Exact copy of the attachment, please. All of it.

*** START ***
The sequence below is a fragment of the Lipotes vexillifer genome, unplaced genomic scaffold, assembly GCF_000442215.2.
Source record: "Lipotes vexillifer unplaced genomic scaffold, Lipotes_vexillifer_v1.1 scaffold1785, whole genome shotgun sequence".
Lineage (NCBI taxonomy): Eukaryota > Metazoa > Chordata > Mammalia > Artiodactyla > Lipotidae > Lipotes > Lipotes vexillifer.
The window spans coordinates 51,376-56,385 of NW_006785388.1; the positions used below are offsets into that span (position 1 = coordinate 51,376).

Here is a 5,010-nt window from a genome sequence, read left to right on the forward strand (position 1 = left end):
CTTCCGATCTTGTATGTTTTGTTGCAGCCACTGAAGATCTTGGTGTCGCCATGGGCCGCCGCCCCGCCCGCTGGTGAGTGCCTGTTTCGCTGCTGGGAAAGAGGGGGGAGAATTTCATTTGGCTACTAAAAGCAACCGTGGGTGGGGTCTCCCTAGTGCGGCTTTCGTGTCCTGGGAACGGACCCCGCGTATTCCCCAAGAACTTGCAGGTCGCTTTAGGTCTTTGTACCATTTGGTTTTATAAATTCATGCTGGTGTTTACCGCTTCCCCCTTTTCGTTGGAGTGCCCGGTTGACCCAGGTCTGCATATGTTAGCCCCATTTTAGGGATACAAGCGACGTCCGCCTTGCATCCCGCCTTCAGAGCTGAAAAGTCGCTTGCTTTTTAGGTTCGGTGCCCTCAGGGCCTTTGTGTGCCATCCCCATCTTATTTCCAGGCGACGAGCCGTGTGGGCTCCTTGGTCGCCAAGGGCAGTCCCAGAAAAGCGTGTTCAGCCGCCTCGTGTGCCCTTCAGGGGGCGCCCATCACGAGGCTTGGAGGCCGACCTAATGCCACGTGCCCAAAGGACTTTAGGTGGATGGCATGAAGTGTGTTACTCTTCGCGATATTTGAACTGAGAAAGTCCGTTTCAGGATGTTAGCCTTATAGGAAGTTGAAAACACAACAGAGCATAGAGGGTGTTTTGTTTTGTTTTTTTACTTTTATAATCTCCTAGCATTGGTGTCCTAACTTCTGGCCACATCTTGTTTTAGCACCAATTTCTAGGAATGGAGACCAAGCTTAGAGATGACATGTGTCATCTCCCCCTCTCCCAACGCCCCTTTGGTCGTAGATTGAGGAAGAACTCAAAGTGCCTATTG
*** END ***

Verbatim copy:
The sequence below is a fragment of the Lipotes vexillifer genome, unplaced genomic scaffold, assembly GCF_000442215.2.
Source record: "Lipotes vexillifer unplaced genomic scaffold, Lipotes_vexillifer_v1.1 scaffold1785, whole genome shotgun sequence".
Lineage (NCBI taxonomy): Eukaryota > Metazoa > Chordata > Mammalia > Artiodactyla > Lipotidae > Lipotes > Lipotes vexillifer.
The window spans coordinates 51,376-56,385 of NW_006785388.1; the positions used below are offsets into that span (position 1 = coordinate 51,376).

Here is a 5,010-nt window from a genome sequence, read left to right on the forward strand (position 1 = left end):
CTTCCGATCTTGTATGTTTTGTTGCAGCCACTGAAGATCTTGGTGTCGCCATGGGCCGCCGCCCCGCCCGCTGGTGAGTGCCTGTTTCGCTGCTGGGAAAGAGGGGGGAGAATTTCATTTGGCTACTAAAAGCAACCGTGGGTGGGGTCTCCCTAGTGCGGCTTTCGTGTCCTGGGAACGGACCCCGCGTATTCCCCAAGAACTTGCAGGTCGCTTTAGGTCTTTGTACCATTTGGTTTTATAAATTCATGCTGGTGTTTACCGCTTCCCCCTTTTCGTTGGAGTGCCCGGTTGACCCAGGTCTGCATATGTTAGCCCCATTTTAGGGATACAAGCGACGTCCGCCTTGCATCCCGCCTTCAGAGCTGAAAAGTCGCTTGCTTTTTAGGTTCGGTGCCCTCAGGGCCTTTGTGTGCCATCCCCATCTTATTTCCAGGCGACGAGCCGTGTGGGCTCCTTGGTCGCCAAGGGCAGTCCCAGAAAAGCGTGTTCAGCCGCCTCGTGTGCCCTTCAGGGGGCGCCCATCACGAGGCTTGGAGGCCGACCTAATGCCACGTGCCCAAAGGACTTTAGGTGGATGGCATGAAGTGTGTTACTCTTCGCGATATTTGAACTGAGAAAGTCCGTTTCAGGATGTTAGCCTTATAGGAAGTTGAAAACACAACAGAGCATAGAGGGTGTTTTGTTTTGTTTTTTTACTTTTATAATCTCCTAGCATTGGTGTCCTAACTTCTGGCCACATCTTGTTTTAGCACCAATTTCTAGGAATGGAGACCAAGCTTAGAGATGACATGTGTCATCTCCCCCTCTCCCAACGCCCCTTTGGTCGTAGATTGAGGAAGAACTCAAAGTGCCTATTG